Wash stood in the middle of the cargo bay, muttering to himself as Simon walked by. The doctor heard the pilot repeating softly, "Etta kooram nah smech. Etta kooram nah smech." Simon's anger, hearing the pilot mutter that foreign phrase, surprised him. Of course Wash needed some defense against River, if she should attack him again; of course the safe words were better than a gun -- which River would probably turn against him anyway. But it shouldn't have to be this way. Mal shouldn't have left getting River's medications this long. Simon should have insisted more strongly than he had. But it wasn't really Mal's fault, or Simon's, either. What had been done to River should never have been done to anyone. That it had been done to his sister, his brilliant, beautiful, bratty little sister. . . that anger went so deep, and was so powerful, Simon wasn't sure he'd ever master it. He walked on past to where Zoe, Mal, Jayne and Kaylee stood in a knot near the bay doors. Wash fell into step behind him, still muttering. The pilot's wife was dressed for business, Simon observed, with her long curls bound out of her way in a neat updo, and her brown coat covering her bulletproof vest and whatever weapons she was carrying. "Ready?" she asked as he approached, and he nodded. He had dressed carefully, too. His medical kit strap was slung across his chest, and his money tucked safely away in a pocket inside his waistband. All of his money, and some he'd taken from River's stash, too, which he felt more than a little guilty about -- but who could tell what sort of exorbitant price a pirate at the edge of the 'verse might charge for drugs that would be readily and cheaply available anywhere in the Core? He was, he supposed, as ready as he'd ever be to go walking through a den of thieves to buy six months' worth of psychotropic drugs. He stopped next to Kaylee, and she turned to face him, unecessarily adjusting his vest with trembling hands. "Do you have enough money?" she asked. "Who knows?" he answered, settling his hands on her waist. "I think I do, but how will I know until I get there?" "Well, take this too," she said, and tucked a stack of folded bills into the inside breast pocket of his vest. "No," he protested, "I can't take your money." But she grasped his hands, and wouldn't let him retrieve the cash. "You might need it. And if you don't need it, well . . . you just bring it right back to me," she said earnestly, her honey-colored eyes serious and worried. Simon nodded, afraid of saying the wrong thing, as he so often managed to do at the worst possible moment. Instead, he leaned forward to kiss her lightly on the forehead. But it was awkward, standing there facing her, her hands clasped in his, saying nothing as he was leaving, so he ventured "Take care of River for me," even though he didn't need to. Kaylee would look after his sister, as tenderly as he himself would. It was one of the things that still amazed him about her. Here was this woman, a mechanic with no formal education -- someone he never would have met, at home; even the mechanics he knew were well-educated, for mechanics -- and him a doctor, with some of the best education money could buy. He'd resisted the notion of himself with Kaylee for a long time; in the Core, if he had seen her, if he had thought about her at all, it wouldn't have been more than a one-night stand. Certainly the thought of bringing Kaylee home to his folks never would have even crossed his mind, and if he'd proposed to live with her, his parents would have been apoplectic and insisted she was only grasping after the family fortune. That would probably have been what he'd have thought, too. But Serenity was changing him, the way that River's coded messages had changed him, making him capable of things he never would have thought he had inside him -- like loving an uneducated mechanic from a working-class family. When he thought about the women he had known in his life before, the women he had dated or wanted to date, he knew that not one of them would have been willing to take his damaged and dangerous little sister into their hearts the way that Kaylee had. A broken little sister would have been worse baggage to bring into a relationship than a broken son or daughter; he could imagine what they would have said. Put her in an institution, or, let your parents deal with it. It's not your responsibility -- by which they would have meant, why would you foist this inconvenience on me? But here was Kaylee, who had taken River into her own heart as fully as Simon himself had, unbegrudging, accepting not only River's brokenness, but the danger and hardship she and Simon had carried with them when they joined the crew. It was more than Simon could find words to express, and when Kaylee's lips quirked and she said "'Course I will, silly," he drew her into a hug and stroked her hair, and felt very lucky. "All right, listen up," Mal said, and Kaylee broke away from Simon's embrace to pay attention to the captain. Mal had raised his voice enough to take in Inara, who had just appeared at the back of the cargo bay. She was dressed for her own appointment -- somewhat differently than the rest of them, in a sari of flowing silk printed with green and golden flowers. She carried a small suitcase. Mal paused noticeably when he caught sight of her. "Listen up," he repeated, after his brief pause. "Jayne and I are meeting the client; we'll bring them back here for their cargo. Zoe and Simon have an errand to run, they'll come straight back when they're finished. Wash will keep the ship ready, and Kaylee's going to keep an eye on River. Inara --" he hesistated again, then plunged ahead -- "If this goes right, won't take more than a couple of hours. Think you can be back here?" "Don't worry about me," she instructed. "Take care of yourselves. I'll see you later." Jayne stepped forward to open the heavy bay door for her, and Inara passed through it and into the company of three burly, heavily armed men. "Right," Mal said heavily, watching her go. He looked at Zoe and Simon. "Don't dawdle." Zoe kissed her husband. "Be careful," he said, and Kaylee said to Simon, "You be careful, too." "Wouldn't know how else to be," Zoe replied, smiling at Wash. She turned to Kaylee. "We'll be back soon." They left with Jayne and Mal, but soon parted company in the clamorous dockside area of the station. Zoe strode purposefully through the crowd, her long stride forcing Simon to jog to keep up with her as they made their way toward the dealer's lair. ** Nassau Point had been designed to accomodate ships and travelers passing through, but also to house a garrison of soldiers and a small fleet of ships that would serve this region once it was settled. There was no garrison here now, of course, and the soldiers' quarters had been broken up and repurposed for the use of the station's current denizens. Those denizens had no use for the gymnasium that had been constructed for the soldiers. It had become something of a scrapyard, where items that might have some utility left were crammed from floor to ceiling in perilous piles. It was here that Mal and Jayne were meeting their buyer. And Mal didn't like it at all, because there were too many exits from the cavernous space, and a balcony surrounding it from above, and he couldn't keep enough of it in view all at once for his comfort. "Looks like a nice place for an ambush," Jayne observed, and Mal nodded agreement. "Coulda used Zoe with us," Jayne added, and Mal started to get a mite irritated. He knew perfectly well how this job had been supposed to go. It wasn't going to go that way, and nothing to be done about it now. They needed to work with what they had, not stand around wishing for what they weren't going to get. "I'm going up to that balcony to reconnoiter," Mal said, thinking to get away from Jayne as much as to get a better look at things. He could see that a set of metal stairs went up to the balcony at the far end of the gym. Jayne nodded, hefting his gun in a silent 'I'll cover you' gesture. Mal set off through the maze of garbage, careful at the blind corners, but he encountered no one, and made it up the stairs without incident. What he saw there didn't encourage him. There were a lot of doors giving access, and many of them were locked from the other side. Nice place for an ambush, indeed. The longer he was here, the less he liked the deal. He made his way back down to Jayne. "We're setting up under the balcony here," he ordered, leading Jayne back a few steps toward where they had come in. "I want our backs to this door." "Suppose somebody comes in behind us?" Jayne asked. Mal scrounged among the junk until he found a piece of metal pipe, which he laid near the door. "Close it off and stuff this in it if we have to. Backup plan is to go that way," he pointed down a narrow path through the piles, off to their right. "There's another door down there we can get to." "Or they can get to us through," Jayne said unhappily. "Mal, I got a really bad feeling about this. Worse'n usual." "Me too," Mal admitted. "Nothing to do for it now except get out of this room fast as we can, back to the ship. Can't go back to the client empty, not with this cargo. And I won't feel a whole lot better until that thing is off my ship and gone." Jayne nodded a warning, and Mal followed his gaze. Their buyer, recognizable by a shock of dyed red hair Mal had seen when they had spoken on a broadwave, was approaching through the maze, accompanied by another man and a woman. Above them on the balcony, half a dozen men and three women appeared, spreading themselves along the rail and looking alert. "Where's the cargo?" Redhead said, with a pleasant smile. "It's safe," Mal said. "I'd like to see the color of your money." "I'd like to see the cargo," Redhead replied, still pleasant. Mal was beginning to think maybe leaving the cargo with the ship had been a lucky break, from the looks of things. He and Jayne were outgunned and possibly completely surrounded here; at the ship, they couldn't be surrounded and they could definitely get away. And he might even be able to demand that only a few of redhead's hands come along. "You got all the advantage here," Mal said, glancing significantly at the personnel on the balcony. "I think you could give a little." Redhead pondered this for a few seconds, then motioned to the woman who stood at his left shoulder. She walked forward, slipping a shiny black backpack off her shoulders as she came. She dropped the pack on the floor in front of Mal. It clanked. Mal knelt and opened the flap on the bag. Jayne was supposed to be watching the other people with guns, but when Mal opened the bag, Jayne glanced down, and instead of looking back up right away he stared, wide-eyed. Lot of money in that bag. Mal made sure, running fingers through the coins to make sure the bottom of the bag wasn't weighted with base metal. Those coins were the same shiny platinum as the ones on top. He stood back up, suppressing a grimace as his knees popped -- What am I going to do when I get too old for this business? -- and nodded to the buyer. The woman hefted the backpack. "Bring three hands with you, and follow me," he said. Redhead considered again. "Ain't what we arranged," he said. "It's what I got to offer you right now," Mal replied. "You want your cargo, you bring the manpower to haul it off." Redhead's eyes narrowed, and Mal's heart skipped. He knew exactly what the fellow was thinking. If Mal had the manpower to promise to bring the cargo along when the deal was made, why didn't he have it now? And was his weakness an opportunity? Well, don't give him time to think such thoughts. "Come now, or don't come at all," Mal said brusquely, and turned to go. Before he could take one step toward the door, though, Mal was shoved roughly sideways, behind the towering pile of junk that had been his right flank. Jayne. As he rolled, the gunfire began. ** Inara had been teaching Kaylee to make tea. It was their secret, of course; Kaylee was no initiate, bound by honor and tradition to a House and to the Guild. If Kaylee's lessons were discovered, Inara would be subject to censure. But when Kaylee had expressed concern, Inara had only said "If anyone should ever ask you, tell them you learned by spying on me." "They wouldn't do anything to me?" Kaylee had asked, ashamed to think that she would worry about herself in such a situation, but the truth was that she would, and the shameful words slipped out before she thought not to say them. Inara had only laughed, though; the sound joyful, unforced, and reassuring as she wrapped her arms around her friend. "We don't discourage people from being curious," she had said, and Kaylee was glad, because she had wanted very much to learn the Companion's tea ceremony. And not just any Companion tea ceremony; House Madrassa's tea ceremony, used on Sihnon, the most civilized planet in the 'verse. Kaylee had performed the tea ceremony for Simon, but although the doctor had tried to be polite, he had clearly found the whole thing befuddling. Kaylee didn't think he had really appreciated the elaborate service, and had been disappointed by his reaction. She'd sulked for a while over it, but had decided, today, that perhaps River could use cheering up, and possibly Simon's more perceptive sister would be more likely to appreciate the formal ritual. "River?" she said, stepping into the young woman's quarters with the tea tray held in front of her. "I thought we could have, you know, a tea party! Just to pass the time until the Cap'n and Simon get --" she stopped, staring around. River was not in her room. "River?" Kaylee had left the girl just waking, complaining of thirst and a headache. There were pain tabs on the tray, with the tea, that Kaylee had picked up on her way to the passenger dorm. But now, just moments later, River was gone. "River?" Kaylee called again, turning slowly. Where had River gone? "I told him not to bring us here," River said, her voice coming to Kaylee disembodied. A chill ran through the mechanic, and she tried to call out to her friend, but found she couldn't speak past the hard lump of fear in her throat. "I told him they would kill us all." There was River, coming around the panel into the room, clinging to it, pressed up against it as though she were trying to disappear into the bulkhead. "He didn't listen. No one ever listens." River's eyes gleamed, dark and black, her pupils fully dilated. Kaylee took a step backward. "Now I have to go," River said. "Now I have to lead them away, or they'll find you. They'll find you all, and everyone will die." "River," Kaylee whispered. What had River done to Wash? Kicked him in the chest? Kaylee raised the tea tray defensively, even though she knew it was no protection. River knocked the tray upward, out of Kaylee's hands. "Tea?" she shrieked, "You brought me tea? Next time bring a fiddle! Don't you know Rome is burning?" River started to sob. Kaylee stared around at the shattered tea set, and her shattered friend, and felt the tears come hot to her own eyes. "Oh, River," she murmured, stepping toward the girl. But River shoved her backward, and Kaylee fell hard onto the floor, onto the shards of the tea set, her back scraping against River's bunk as she fell. "No!" River screamed. "Don't you see? It's up to me now! You can't follow me! Now I have to protect all of you, because you wouldn't listen to me!" Kaylee cowered away from River's rage. The young woman stood over her for a few more seconds, then turned abruptly and left. Kaylee got to her feet, brushing shards off her clothing with trembling hands. She knew she had to follow; River had spoken of going, of leaving, which had to mean leaving the ship -- and here, of all places, Nassau Point, a place even the Captain didn't like to come to. Kaylee had promised Simon she'd look after River. She forced herself to move, placing one heavy foot in front of the other, plodding doggedly toward the cargo bay, which was where River would have to go if she was planning to leave the ship. When she got there, she saw River unlocking the personnel door set into the sliding cargo doors. Kaylee picked up the intercom. "Wash?" she said, her voice barely a squeak. "Kaylee?" his voice came back to her, worried. "Is something wrong?" "It's River. I think she's --" the intercom was knocked from her grasp, and Kaylee was pushed roughly away. "Don't stop me!" River shrieked down at her. "You little fool, don't try to stop me, I'm doing this for you!" "River --" Kaylee pleaded, sobbing. "Ai ya," Wash said through the intercom. "Etta kooram --" but River grabbed the hanging handset and clicked it off before he could finish the phrase. "No sleeping this time," she said, tsking at the intercom. She shook her finger at Kaylee. "You should both know better." Then she stalked across the cargo bay, and out the door.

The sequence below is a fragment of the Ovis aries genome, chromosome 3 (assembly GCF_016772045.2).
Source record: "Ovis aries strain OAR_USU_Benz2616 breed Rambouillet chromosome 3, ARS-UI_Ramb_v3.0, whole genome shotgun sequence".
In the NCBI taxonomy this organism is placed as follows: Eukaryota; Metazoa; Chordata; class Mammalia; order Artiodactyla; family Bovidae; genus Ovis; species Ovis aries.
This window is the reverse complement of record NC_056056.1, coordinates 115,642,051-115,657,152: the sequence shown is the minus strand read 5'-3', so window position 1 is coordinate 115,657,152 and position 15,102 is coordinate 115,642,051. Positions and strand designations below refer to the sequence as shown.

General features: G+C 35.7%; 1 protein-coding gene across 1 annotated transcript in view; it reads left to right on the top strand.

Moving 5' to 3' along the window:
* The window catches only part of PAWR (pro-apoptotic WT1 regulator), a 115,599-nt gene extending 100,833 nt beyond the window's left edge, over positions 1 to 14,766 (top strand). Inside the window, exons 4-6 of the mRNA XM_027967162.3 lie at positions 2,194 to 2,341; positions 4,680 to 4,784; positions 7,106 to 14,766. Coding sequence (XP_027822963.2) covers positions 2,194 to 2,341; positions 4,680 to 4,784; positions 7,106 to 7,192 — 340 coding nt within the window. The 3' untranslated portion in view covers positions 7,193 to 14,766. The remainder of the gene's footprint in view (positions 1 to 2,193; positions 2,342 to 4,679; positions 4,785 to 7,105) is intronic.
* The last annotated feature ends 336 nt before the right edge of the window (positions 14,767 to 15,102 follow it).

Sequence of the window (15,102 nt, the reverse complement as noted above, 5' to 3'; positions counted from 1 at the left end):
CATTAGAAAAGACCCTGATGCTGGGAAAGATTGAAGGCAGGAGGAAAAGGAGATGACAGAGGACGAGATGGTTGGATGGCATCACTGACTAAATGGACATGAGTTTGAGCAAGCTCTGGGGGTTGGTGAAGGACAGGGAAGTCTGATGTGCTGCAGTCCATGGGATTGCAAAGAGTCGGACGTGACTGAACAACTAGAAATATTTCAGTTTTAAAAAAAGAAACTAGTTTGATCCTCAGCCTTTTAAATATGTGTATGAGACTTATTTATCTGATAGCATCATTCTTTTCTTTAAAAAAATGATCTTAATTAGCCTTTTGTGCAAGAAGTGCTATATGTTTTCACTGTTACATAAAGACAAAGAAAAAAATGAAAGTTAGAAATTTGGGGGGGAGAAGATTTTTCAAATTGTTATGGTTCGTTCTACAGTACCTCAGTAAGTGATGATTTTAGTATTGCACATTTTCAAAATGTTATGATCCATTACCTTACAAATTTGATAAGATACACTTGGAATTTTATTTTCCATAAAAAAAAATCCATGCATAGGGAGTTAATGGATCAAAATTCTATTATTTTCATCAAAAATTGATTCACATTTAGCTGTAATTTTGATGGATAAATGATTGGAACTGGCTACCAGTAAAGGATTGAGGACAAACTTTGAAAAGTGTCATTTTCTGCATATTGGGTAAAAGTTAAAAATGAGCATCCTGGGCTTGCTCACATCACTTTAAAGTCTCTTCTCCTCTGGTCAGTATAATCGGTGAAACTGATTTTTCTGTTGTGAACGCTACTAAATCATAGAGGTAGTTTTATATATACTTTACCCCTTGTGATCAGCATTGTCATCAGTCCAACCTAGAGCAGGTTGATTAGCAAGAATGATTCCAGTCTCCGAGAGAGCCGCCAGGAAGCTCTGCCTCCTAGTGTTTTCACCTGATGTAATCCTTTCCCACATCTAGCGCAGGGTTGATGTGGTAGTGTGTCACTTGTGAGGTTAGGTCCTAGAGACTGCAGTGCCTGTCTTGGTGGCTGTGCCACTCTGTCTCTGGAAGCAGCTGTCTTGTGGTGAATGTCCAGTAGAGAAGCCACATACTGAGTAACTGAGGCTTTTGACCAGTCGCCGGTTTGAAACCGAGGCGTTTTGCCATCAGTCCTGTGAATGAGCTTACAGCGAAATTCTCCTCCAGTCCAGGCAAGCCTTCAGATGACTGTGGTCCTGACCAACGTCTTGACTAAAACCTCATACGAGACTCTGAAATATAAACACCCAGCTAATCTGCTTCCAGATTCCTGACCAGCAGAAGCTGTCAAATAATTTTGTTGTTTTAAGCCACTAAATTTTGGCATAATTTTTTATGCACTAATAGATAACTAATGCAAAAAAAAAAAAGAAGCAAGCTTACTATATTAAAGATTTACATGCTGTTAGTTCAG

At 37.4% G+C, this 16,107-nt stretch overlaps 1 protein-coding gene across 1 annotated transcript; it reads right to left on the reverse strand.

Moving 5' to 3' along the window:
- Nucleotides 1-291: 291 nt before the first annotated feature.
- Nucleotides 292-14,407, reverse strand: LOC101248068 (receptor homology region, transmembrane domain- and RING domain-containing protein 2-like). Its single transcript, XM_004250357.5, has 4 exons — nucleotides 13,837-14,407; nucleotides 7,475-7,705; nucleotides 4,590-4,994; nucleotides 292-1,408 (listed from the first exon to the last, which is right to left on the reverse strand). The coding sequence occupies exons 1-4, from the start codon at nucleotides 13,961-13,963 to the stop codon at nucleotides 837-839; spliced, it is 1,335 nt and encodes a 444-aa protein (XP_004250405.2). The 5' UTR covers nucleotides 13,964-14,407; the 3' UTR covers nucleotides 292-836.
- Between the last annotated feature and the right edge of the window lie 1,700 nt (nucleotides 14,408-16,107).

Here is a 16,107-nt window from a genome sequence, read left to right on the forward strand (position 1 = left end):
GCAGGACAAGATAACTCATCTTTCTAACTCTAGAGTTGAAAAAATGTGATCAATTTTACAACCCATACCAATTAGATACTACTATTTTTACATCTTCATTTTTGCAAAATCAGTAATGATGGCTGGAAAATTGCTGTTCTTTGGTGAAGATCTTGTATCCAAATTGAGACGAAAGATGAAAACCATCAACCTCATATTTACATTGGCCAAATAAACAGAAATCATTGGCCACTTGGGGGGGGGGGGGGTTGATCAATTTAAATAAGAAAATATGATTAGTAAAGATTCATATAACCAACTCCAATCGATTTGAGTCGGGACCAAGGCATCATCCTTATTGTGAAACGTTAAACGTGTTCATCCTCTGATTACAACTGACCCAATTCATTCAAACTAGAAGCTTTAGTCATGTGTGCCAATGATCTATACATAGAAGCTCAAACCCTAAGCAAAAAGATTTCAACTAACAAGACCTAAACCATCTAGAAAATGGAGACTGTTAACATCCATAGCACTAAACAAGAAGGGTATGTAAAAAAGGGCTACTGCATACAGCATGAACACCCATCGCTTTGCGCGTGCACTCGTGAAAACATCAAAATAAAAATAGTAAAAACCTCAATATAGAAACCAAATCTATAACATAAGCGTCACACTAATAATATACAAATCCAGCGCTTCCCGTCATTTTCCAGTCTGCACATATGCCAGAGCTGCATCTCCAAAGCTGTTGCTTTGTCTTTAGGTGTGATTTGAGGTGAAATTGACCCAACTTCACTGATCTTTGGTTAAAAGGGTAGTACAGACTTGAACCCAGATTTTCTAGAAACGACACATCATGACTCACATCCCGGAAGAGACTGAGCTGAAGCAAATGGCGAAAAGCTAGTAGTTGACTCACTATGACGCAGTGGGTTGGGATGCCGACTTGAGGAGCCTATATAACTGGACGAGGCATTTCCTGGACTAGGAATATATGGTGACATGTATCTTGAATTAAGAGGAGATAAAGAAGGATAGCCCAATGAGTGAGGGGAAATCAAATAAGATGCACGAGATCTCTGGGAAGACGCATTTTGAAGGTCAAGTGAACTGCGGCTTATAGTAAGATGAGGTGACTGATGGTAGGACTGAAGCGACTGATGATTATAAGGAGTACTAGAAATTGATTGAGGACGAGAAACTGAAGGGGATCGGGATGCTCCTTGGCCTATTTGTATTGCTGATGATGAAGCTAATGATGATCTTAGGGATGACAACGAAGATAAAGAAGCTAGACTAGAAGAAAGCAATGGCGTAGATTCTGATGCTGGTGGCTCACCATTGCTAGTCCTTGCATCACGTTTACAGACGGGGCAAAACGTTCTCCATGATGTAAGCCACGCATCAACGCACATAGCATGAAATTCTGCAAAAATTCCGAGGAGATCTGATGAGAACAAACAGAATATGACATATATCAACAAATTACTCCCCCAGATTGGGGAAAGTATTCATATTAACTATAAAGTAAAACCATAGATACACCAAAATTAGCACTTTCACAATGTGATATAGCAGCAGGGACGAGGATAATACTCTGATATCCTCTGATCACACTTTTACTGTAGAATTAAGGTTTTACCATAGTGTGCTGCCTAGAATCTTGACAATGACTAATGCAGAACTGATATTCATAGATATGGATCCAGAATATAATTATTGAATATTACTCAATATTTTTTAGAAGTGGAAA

Friday, May 13, 2011 7:35 AM


Oh damn...things have really started to go pear-shaped, haven't they? Mal and Jayne are outnumbered in a gunfight in a location they can't properly control...River's flipping out over an impending danger that we don't know is related to the job that brought Serenity to Nassau Point...and Lord knows what kind of fei hua Simon & Zoe are gonna encounter trying to get River's meds...

Still, this is an awesme story so far and a great follow up to your previous story, nauticalgal :D

Friday, May 13, 2011 7:40 AM



Friday, May 13, 2011 10:57 AM


Thanks, y'all!

Saturday, May 14, 2011 10:12 AM


Why doesn't anyone ever listen to River? Mind you, that would make for a mighty short story :~) Ali D
"You can't take the sky from me!"

Friday, May 20, 2011 3:29 AM


LOL, AMDobell!

Thursday, June 23, 2011 6:55 AM


Enjoying this as I do all of your stories!


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The Four Winds, Epilogue
The end...or maybe just another beginning.

The Four Winds, Chapter 25
The rest of the crew return home.

The Four Winds, Chapter 24
Me and Elwood, we're puttin' the band back together.

The Four Winds, Chapter 23
Inara investigates matters; Mal discovers that the impossible has been done in his absence.

The Four Winds, Chapter 22
River needs Mal to solve her problem; Mal is forced to provide information to the Alliance.

The Four Winds, Chapter 21
When Mal tries to recover the cargo, will he lose more than he stands to gain?

The Four Winds, Chapter 20
Mal makes changes to his plan; River puts her plan into action; Inara decides on a plan of her own; Wash finds something he'd lost.

The Four Winds, Chapter 19
Simon gets an alias; Mal gets a look at his client; Wash gets a shock.

The Four Winds, Chapter 18
Our Heroes - and Our Villains - try to figure a way out of the mess they're in.

The Four Winds, Chapter 17
River finds out what's really going on; Simon and Zoe fall into the wrong hands.